Five years after R.E.M.’s breakup, guitarist Peter Buck has opened up about the alt-rock greats’ dissolution. “I hate the business,” he told Rolling Stone. “And I didn’t want to have anything to do with it.”

At the time of the band's breakup, Buck made a five-page list of all the things he couldn't stand about the music industry, and it encompassed just about everything except making the music itself. “It was the money, the politics, having to meet new people 24 hours a day, not being in charge of my own decisions,” he said.

According to Buck, the band’s decision to call it a day was easy and level-headed. “We were doing the last record, Collapse Into Now,” the guitarist recalled. “We hadn’t made an announcement or anything. We got together, and Michael [Stipe] said, ‘I think you guys will understand. I need to be away from this for a long time.’ And I said, ‘How about forever?’ Michael looked at Mike [Mills], and Mike said, ‘Sounds right to me.’ That’s how we decided.”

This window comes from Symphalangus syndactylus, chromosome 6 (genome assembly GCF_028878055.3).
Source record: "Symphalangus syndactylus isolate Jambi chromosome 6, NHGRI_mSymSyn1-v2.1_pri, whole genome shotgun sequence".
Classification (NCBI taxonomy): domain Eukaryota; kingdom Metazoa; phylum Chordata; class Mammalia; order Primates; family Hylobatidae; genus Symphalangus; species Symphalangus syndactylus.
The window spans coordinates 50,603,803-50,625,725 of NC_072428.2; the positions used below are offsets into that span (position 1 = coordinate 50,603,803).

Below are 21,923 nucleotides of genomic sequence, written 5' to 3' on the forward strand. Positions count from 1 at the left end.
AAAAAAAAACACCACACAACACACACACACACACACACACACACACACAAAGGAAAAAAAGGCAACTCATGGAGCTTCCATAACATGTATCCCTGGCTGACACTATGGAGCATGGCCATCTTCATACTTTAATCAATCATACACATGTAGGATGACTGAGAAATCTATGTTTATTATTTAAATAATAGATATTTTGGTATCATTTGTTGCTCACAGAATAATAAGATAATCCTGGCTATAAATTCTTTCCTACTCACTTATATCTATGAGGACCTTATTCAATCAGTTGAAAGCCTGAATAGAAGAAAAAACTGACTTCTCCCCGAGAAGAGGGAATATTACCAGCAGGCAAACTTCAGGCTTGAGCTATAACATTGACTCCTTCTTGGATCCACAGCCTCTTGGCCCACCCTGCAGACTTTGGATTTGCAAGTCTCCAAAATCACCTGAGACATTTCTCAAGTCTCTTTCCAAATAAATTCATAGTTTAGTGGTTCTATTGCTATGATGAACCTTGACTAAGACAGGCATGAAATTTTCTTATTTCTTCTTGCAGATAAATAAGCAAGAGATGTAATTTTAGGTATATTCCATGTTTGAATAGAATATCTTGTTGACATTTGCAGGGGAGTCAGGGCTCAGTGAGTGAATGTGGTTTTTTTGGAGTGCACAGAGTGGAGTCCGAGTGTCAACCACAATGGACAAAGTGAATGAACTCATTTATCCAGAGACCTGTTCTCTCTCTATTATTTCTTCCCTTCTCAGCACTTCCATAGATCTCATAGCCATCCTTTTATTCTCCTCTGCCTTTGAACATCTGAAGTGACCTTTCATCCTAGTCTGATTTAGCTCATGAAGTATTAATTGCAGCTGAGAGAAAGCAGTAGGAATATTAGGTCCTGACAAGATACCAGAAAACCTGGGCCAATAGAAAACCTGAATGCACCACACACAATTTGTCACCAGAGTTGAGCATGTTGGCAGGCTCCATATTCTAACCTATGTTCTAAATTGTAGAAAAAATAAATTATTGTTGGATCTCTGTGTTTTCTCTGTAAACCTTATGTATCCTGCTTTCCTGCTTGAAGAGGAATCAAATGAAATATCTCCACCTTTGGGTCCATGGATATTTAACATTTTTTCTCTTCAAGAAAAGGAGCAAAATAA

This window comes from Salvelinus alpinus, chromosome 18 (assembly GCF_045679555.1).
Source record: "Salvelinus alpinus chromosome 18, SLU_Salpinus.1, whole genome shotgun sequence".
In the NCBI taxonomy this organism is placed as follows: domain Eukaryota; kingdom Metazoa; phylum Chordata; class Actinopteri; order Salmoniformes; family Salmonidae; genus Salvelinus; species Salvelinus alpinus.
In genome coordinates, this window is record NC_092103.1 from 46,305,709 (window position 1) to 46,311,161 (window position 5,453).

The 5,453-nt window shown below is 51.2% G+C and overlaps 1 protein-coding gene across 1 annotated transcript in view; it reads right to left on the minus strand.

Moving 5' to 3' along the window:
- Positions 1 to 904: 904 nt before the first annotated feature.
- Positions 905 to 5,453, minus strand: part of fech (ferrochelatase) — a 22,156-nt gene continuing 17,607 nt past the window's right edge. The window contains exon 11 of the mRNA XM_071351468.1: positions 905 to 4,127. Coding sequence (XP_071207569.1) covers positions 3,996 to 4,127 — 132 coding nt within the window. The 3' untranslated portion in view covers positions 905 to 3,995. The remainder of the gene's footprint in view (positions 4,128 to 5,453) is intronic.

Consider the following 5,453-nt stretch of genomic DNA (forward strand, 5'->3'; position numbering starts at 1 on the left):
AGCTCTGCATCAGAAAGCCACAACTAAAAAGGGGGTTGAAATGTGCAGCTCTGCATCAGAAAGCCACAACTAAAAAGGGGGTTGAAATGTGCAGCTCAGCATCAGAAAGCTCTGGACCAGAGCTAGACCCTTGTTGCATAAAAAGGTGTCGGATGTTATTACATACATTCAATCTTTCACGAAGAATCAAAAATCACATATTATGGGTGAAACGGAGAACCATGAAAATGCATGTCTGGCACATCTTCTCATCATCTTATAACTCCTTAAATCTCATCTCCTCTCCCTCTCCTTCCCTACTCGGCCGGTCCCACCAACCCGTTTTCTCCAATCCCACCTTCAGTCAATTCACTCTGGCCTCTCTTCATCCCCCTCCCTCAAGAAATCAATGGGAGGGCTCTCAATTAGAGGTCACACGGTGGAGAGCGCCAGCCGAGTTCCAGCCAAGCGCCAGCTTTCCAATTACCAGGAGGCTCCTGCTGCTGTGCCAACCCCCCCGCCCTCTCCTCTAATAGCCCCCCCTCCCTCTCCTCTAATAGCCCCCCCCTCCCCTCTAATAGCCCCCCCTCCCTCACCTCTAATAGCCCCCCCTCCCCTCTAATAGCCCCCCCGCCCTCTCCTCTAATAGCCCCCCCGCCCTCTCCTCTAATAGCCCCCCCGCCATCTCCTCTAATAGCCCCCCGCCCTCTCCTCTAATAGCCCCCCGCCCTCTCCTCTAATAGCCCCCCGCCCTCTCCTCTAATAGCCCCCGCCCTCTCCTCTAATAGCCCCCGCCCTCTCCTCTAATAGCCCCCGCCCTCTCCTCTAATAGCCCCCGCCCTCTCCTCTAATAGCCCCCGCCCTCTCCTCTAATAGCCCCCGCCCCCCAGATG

Buck is content with where he is now: a relatively low-key solo artist with outside bands the Minus 5 (with R.E.M. touring guitarist Scott McCaughey) and the Filthy Friends (with Sleater-Kinney’s Corin Tucker). He’s also pleased R.E.M. came to an amicable conclusion with their legacy in tact. “I’m really proud of the fact that we ended in 2011 with the ideals we started with in 1980,” he said. “I’m really proud of the body of work… I like the fact that we walked away from it, and we’re not bad-mouthing each other. We’re not suing each other.”

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